Previously available on Xbox and PC, we now review Max: The Curse of Brotherhood for PS4. Coming at you this holiday season by way of Flashbulb Games, this platformer was originally developed by Press Play.
We were always fond of Danish developer Press Play. For obvious reasons, but also because they created a few fun titles while the studio was in business. We met them a few years ago to see the excellent Kalimba (then called Project Totem), but before that they had already released Max and the Magic Marker and Max: The Curse of Brotherhood. That last title has now been re-released for the present generation of consoles, and it’s still a platformer worth playing.
As Max, your task is to return your little brother Felix from another world – which you sent him to when you got mad at him and experimented with a magic spell. Filled with regret and brotherly love, you set out to save Felix – and you’re armed only with your magic marker.
A cinematic puzzle platformer, Max: The Curse of Brotherhood sits somewhere in between Limbo and Rayman when it comes to its pace and art style. It’s far more colorful than Limbo, yet has puzzle elements that require the kind of reflection and pause that Limbo is so well-known for.
During these puzzle sections, Max will have to use his magic marker to shape the game world by creating platforms and helpful vines to swing from, just to name two frequently occurring uses for the marker. There are many more possible uses, but the color coding of the various nodes you find in the game’s levels determine what you can use and when. This means that, when seemingly useless powers are available, combining them could be the key to success.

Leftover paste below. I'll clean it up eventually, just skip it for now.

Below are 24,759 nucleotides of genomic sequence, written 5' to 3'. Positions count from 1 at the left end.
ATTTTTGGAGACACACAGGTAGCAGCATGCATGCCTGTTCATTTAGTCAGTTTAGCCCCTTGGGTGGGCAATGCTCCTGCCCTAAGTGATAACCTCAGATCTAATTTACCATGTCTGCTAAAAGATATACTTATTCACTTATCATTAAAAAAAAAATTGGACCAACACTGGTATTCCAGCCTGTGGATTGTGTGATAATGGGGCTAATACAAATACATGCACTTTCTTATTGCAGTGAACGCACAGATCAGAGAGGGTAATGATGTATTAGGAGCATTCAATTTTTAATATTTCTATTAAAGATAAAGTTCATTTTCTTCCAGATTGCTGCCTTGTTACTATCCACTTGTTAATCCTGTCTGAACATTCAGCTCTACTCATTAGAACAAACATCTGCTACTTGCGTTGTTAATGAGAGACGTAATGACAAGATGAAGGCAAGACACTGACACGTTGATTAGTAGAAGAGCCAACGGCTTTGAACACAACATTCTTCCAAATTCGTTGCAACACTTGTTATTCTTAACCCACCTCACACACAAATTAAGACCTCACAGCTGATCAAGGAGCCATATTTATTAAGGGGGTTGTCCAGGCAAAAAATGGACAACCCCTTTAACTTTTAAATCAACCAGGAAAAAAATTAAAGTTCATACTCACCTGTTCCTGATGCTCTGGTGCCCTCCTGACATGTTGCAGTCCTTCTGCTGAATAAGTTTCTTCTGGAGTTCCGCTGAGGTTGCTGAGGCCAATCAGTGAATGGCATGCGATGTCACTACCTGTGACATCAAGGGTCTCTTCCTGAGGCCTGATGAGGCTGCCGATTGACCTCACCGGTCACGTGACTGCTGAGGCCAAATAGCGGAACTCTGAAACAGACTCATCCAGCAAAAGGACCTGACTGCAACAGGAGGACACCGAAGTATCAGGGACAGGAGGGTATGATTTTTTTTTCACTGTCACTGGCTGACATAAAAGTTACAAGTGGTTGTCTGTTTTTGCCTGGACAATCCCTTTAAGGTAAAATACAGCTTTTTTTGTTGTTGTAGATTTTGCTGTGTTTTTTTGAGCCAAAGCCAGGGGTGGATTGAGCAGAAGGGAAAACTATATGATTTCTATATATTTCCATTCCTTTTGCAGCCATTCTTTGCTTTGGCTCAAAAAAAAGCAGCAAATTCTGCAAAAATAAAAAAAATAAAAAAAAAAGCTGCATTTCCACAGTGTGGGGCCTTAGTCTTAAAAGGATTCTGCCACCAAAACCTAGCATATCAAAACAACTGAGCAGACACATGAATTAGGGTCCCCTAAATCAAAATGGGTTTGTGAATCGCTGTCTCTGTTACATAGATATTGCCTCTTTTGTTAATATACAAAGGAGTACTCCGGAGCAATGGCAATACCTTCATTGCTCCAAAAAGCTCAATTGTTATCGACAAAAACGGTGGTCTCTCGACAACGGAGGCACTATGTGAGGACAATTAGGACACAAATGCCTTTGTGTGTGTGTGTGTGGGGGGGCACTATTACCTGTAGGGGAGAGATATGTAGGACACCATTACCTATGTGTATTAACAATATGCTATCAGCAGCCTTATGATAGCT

This dynamic makes for some clever puzzle designs that are fun to figure out – though they’re probably not hard enough for the real puzzle enthusiast since experimenting with the available option is frequently enough to get past a puzzle if you feel like you’re stuck. The game’s designers seem to realize this as well, which is why new abilities are introduced over the course of the game to keep the experience fresh.
Besides the puzzle sequences, there are also plenty of straight up platforming sequences. In these, the camera often zooms in and out for a cinematic effect – which works best during the game’s chase sequences where giant monsters chase you and you climb, crawl and jump to get away as fast as possible.
Max: The Curse of Brotherhood is neither a hardcore platformer not a hardcore puzzler, but it’s an enjoyable mix of the two genres that’s pleasant to play as well as look at. PS4 owners could do a lot worse than to check out this little platformer, which offers at least five hours of gameplay at a reasonable price.